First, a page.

“We just all jumped in the pool,” says Maltz, remembering that first big break. “For what it was worth, it was great that he liked the band enough to do what he did, which meant a lot to me, because I’ve always really dug everything he’s done. The other thing is that it definitely got us attention in a way…that we wouldn’t have gotten if we’d done the record on another label. Because people were like, ‘Oh, wow, Crypt!’”
The Crypt relationship opened doors in Europe, and the band embarked on a massive, multi-country tour. They were also one of the last bands to appear on John Peel’s show. Still, though well-respected, Crypt had limited resources to promote a new band. Most of the bands on its roster hadn’t been active in years. Being on the same label with the Sonics may look great on paper, but they’re not likely to come out of retirement to co-bill a showcase at SXSW. Maltz said he remains grateful to Crypt for giving the band its start and is still friendly with the label’s founder. But when the opportunity to cut another record, with another small but well-respected label, came up, the band jumped at the chance.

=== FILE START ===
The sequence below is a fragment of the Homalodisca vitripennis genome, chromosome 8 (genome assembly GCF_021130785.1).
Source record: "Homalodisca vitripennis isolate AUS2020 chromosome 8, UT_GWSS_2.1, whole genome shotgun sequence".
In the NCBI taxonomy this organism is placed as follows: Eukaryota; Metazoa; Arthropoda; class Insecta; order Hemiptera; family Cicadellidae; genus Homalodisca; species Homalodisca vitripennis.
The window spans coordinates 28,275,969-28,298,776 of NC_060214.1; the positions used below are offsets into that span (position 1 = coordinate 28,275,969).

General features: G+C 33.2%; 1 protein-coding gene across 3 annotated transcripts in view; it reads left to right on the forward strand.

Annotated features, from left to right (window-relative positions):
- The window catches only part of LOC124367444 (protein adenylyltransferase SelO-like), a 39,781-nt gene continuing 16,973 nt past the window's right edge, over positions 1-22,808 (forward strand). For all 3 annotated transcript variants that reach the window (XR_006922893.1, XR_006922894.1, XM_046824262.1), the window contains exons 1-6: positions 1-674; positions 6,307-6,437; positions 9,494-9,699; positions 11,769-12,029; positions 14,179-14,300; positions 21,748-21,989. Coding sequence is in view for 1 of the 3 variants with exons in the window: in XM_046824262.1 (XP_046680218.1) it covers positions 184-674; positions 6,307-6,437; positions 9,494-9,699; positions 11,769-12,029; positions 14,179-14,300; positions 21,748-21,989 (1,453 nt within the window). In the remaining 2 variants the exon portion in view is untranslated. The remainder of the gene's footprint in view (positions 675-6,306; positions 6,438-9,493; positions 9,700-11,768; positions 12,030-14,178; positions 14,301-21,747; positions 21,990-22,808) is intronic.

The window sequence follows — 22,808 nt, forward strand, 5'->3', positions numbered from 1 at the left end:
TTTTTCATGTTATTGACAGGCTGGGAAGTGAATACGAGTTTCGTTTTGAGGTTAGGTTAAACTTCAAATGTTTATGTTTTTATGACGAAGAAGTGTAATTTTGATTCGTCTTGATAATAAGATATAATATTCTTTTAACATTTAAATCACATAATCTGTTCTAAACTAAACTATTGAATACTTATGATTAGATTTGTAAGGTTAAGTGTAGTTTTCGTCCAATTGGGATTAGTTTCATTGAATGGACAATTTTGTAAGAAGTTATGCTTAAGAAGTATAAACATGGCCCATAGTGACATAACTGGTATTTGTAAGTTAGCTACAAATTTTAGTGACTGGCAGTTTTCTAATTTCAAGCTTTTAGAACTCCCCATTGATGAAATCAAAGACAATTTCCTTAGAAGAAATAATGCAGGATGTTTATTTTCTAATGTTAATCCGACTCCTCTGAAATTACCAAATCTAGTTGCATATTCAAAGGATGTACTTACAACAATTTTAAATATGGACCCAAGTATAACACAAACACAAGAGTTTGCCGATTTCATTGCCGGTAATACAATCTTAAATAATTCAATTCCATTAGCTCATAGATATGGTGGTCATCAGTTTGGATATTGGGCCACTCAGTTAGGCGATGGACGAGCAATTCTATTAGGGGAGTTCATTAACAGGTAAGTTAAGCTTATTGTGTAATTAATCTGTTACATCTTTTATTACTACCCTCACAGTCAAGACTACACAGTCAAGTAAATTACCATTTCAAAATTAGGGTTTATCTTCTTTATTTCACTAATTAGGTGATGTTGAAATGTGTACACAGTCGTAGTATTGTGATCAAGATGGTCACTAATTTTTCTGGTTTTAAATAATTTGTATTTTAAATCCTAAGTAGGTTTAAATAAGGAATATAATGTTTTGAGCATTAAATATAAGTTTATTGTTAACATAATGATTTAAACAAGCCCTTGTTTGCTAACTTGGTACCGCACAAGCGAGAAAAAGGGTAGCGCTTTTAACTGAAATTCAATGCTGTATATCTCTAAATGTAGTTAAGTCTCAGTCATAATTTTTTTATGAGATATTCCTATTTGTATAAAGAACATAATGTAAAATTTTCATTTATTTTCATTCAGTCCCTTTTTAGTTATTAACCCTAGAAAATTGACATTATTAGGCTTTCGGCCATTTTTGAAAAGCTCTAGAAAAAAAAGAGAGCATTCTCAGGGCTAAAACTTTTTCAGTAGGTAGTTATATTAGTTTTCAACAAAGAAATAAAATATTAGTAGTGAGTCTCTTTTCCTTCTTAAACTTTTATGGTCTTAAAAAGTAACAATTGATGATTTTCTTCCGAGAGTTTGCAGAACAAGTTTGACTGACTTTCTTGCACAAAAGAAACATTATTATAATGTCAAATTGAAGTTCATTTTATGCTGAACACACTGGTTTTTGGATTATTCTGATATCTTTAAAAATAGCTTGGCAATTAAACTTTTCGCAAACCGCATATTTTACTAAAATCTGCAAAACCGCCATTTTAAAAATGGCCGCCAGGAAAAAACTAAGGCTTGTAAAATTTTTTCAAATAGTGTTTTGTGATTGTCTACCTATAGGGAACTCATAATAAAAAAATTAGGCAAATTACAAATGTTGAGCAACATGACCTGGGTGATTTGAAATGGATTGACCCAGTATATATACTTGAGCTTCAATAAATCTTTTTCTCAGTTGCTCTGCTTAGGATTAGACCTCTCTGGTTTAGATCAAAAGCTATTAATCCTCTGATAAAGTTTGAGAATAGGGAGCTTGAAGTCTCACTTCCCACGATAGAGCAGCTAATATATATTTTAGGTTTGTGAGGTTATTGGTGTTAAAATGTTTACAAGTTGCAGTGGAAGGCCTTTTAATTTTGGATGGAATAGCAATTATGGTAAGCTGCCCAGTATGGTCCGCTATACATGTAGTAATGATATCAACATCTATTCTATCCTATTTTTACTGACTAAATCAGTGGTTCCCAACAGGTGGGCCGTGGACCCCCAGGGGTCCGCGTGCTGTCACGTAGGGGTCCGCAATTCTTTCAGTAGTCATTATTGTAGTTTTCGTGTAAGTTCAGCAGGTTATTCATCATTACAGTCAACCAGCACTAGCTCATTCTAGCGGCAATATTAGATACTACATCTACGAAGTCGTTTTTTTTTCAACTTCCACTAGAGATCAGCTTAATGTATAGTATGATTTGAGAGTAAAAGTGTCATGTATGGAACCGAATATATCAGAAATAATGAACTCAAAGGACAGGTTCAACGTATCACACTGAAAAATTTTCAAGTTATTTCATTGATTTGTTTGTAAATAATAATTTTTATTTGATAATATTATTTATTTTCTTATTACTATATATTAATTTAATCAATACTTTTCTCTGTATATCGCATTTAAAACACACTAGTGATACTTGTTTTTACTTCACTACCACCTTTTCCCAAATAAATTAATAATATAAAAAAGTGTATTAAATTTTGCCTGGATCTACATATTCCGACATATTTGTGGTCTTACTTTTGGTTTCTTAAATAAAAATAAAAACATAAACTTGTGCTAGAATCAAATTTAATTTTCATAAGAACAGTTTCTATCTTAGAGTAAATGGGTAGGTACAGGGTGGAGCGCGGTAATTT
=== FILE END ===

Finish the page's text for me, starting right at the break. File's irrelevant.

That label was Gern Blandsten, the New Jersey-based imprint that released the first Liars album (before the band got picked up by Mute), as well as Ted Leo’s Chisel and early solo works. Maltz had been friends with label head Charles Maggio for years when the two began discussing the possibility of another record. “We met with him and, really, five minutes into it, we were like, ‘Let’s do this.’”
The deal was finalized in October, and almost immediately, the band began looking for recording space. Maltz contacted Jim Diamond, who dominates garage rock production the way that Phil Spector once dominated girl groups. Normally, Diamond records in his own Ghetto Recordings studio, but Maltz and his band couldn’t swing a trip to Detroit. Maltz called around to recording facilities in the NYC area and finally settled on Brooklyn’s Seaside Studios. “They basically just gave us the keys to the place and disappeared for four days,” he says. “We just went in there and set up and recorded, really pretty much the same way we would do it at a rehearsal. There was just a small PA and we played the songs. Most of the songs were just the first take.”